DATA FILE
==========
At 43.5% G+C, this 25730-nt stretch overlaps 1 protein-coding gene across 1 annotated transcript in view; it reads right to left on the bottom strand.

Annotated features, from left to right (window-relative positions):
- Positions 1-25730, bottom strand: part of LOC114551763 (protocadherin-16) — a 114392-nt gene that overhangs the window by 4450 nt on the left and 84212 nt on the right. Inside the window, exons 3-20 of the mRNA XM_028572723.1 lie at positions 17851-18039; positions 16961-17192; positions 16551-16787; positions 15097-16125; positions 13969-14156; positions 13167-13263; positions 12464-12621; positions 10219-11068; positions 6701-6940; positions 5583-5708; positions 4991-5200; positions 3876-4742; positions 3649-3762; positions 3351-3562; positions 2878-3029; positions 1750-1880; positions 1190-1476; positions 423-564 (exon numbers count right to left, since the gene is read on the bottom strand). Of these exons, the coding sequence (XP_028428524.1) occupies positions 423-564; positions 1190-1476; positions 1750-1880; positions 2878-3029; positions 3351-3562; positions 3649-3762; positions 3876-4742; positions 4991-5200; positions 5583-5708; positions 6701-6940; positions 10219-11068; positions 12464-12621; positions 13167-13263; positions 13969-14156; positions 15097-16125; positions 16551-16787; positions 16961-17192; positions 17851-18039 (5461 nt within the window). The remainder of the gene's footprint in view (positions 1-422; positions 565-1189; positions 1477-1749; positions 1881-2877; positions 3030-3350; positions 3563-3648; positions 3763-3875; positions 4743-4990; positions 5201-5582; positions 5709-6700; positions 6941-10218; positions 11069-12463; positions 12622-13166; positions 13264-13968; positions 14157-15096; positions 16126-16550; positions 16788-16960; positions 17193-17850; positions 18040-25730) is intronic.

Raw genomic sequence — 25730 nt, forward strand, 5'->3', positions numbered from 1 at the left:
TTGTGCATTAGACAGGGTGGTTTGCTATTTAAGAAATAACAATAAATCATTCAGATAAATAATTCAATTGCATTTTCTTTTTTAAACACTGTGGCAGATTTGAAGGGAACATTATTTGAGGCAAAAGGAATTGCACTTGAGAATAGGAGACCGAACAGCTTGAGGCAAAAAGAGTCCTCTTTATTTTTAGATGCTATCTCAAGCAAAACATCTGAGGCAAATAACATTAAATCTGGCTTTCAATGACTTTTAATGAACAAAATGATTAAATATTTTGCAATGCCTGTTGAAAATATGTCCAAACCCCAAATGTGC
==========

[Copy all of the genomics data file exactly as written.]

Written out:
At 43.5% G+C, this 25730-nt stretch overlaps 1 protein-coding gene across 1 annotated transcript in view; it reads right to left on the bottom strand.

Annotated features, from left to right (window-relative positions):
- Positions 1-25730, bottom strand: part of LOC114551763 (protocadherin-16) — a 114392-nt gene that overhangs the window by 4450 nt on the left and 84212 nt on the right. Inside the window, exons 3-20 of the mRNA XM_028572723.1 lie at positions 17851-18039; positions 16961-17192; positions 16551-16787; positions 15097-16125; positions 13969-14156; positions 13167-13263; positions 12464-12621; positions 10219-11068; positions 6701-6940; positions 5583-5708; positions 4991-5200; positions 3876-4742; positions 3649-3762; positions 3351-3562; positions 2878-3029; positions 1750-1880; positions 1190-1476; positions 423-564 (exon numbers count right to left, since the gene is read on the bottom strand). Of these exons, the coding sequence (XP_028428524.1) occupies positions 423-564; positions 1190-1476; positions 1750-1880; positions 2878-3029; positions 3351-3562; positions 3649-3762; positions 3876-4742; positions 4991-5200; positions 5583-5708; positions 6701-6940; positions 10219-11068; positions 12464-12621; positions 13167-13263; positions 13969-14156; positions 15097-16125; positions 16551-16787; positions 16961-17192; positions 17851-18039 (5461 nt within the window). The remainder of the gene's footprint in view (positions 1-422; positions 565-1189; positions 1477-1749; positions 1881-2877; positions 3030-3350; positions 3563-3648; positions 3763-3875; positions 4743-4990; positions 5201-5582; positions 5709-6700; positions 6941-10218; positions 11069-12463; positions 12622-13166; positions 13264-13968; positions 14157-15096; positions 16126-16550; positions 16788-16960; positions 17193-17850; positions 18040-25730) is intronic.

Raw genomic sequence — 25730 nt, forward strand, 5'->3', positions numbered from 1 at the left:
TTGTGCATTAGACAGGGTGGTTTGCTATTTAAGAAATAACAATAAATCATTCAGATAAATAATTCAATTGCATTTTCTTTTTTAAACACTGTGGCAGATTTGAAGGGAACATTATTTGAGGCAAAAGGAATTGCACTTGAGAATAGGAGACCGAACAGCTTGAGGCAAAAAGAGTCCTCTTTATTTTTAGATGCTATCTCAAGCAAAACATCTGAGGCAAATAACATTAAATCTGGCTTTCAATGACTTTTAATGAACAAAATGATTAAATATTTTGCAATGCCTGTTGAAAATATGTCCAAACCCCAAATGTGC